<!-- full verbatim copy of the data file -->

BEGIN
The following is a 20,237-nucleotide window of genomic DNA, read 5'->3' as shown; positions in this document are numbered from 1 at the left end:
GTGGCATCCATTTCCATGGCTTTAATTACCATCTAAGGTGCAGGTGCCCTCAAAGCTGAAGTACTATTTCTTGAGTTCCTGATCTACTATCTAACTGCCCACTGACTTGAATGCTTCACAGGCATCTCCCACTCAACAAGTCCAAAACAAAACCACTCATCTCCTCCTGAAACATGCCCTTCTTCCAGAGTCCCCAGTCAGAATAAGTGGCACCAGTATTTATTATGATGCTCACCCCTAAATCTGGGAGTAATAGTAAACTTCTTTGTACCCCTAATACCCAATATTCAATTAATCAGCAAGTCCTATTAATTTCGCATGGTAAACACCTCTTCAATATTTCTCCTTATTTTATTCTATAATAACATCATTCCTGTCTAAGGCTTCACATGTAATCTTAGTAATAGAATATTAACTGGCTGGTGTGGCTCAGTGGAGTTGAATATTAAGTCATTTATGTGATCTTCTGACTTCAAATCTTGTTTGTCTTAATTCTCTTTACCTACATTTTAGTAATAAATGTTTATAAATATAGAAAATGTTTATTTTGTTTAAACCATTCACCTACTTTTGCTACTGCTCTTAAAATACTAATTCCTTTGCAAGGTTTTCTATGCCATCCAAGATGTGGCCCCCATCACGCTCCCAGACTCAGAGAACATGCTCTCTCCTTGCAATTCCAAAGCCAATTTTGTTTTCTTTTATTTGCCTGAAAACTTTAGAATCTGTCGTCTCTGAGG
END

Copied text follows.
The following is a 20,237-nucleotide window of genomic DNA, read 5'->3' as shown; positions in this document are numbered from 1 at the left end:
GTGGCATCCATTTCCATGGCTTTAATTACCATCTAAGGTGCAGGTGCCCTCAAAGCTGAAGTACTATTTCTTGAGTTCCTGATCTACTATCTAACTGCCCACTGACTTGAATGCTTCACAGGCATCTCCCACTCAACAAGTCCAAAACAAAACCACTCATCTCCTCCTGAAACATGCCCTTCTTCCAGAGTCCCCAGTCAGAATAAGTGGCACCAGTATTTATTATGATGCTCACCCCTAAATCTGGGAGTAATAGTAAACTTCTTTGTACCCCTAATACCCAATATTCAATTAATCAGCAAGTCCTATTAATTTCGCATGGTAAACACCTCTTCAATATTTCTCCTTATTTTATTCTATAATAACATCATTCCTGTCTAAGGCTTCACATGTAATCTTAGTAATAGAATATTAACTGGCTGGTGTGGCTCAGTGGAGTTGAATATTAAGTCATTTATGTGATCTTCTGACTTCAAATCTTGTTTGTCTTAATTCTCTTTACCTACATTTTAGTAATAAATGTTTATAAATATAGAAAATGTTTATTTTGTTTAAACCATTCACCTACTTTTGCTACTGCTCTTAAAATACTAATTCCTTTGCAAGGTTTTCTATGCCATCCAAGATGTGGCCCCCATCACGCTCCCAGACTCAGAGAACATGCTCTCTCCTTGCAATTCCAAAGCCAATTTTGTTTTCTTTTATTTGCCTGAAAACTTTAGAATCTGTCGTCTCTGAGG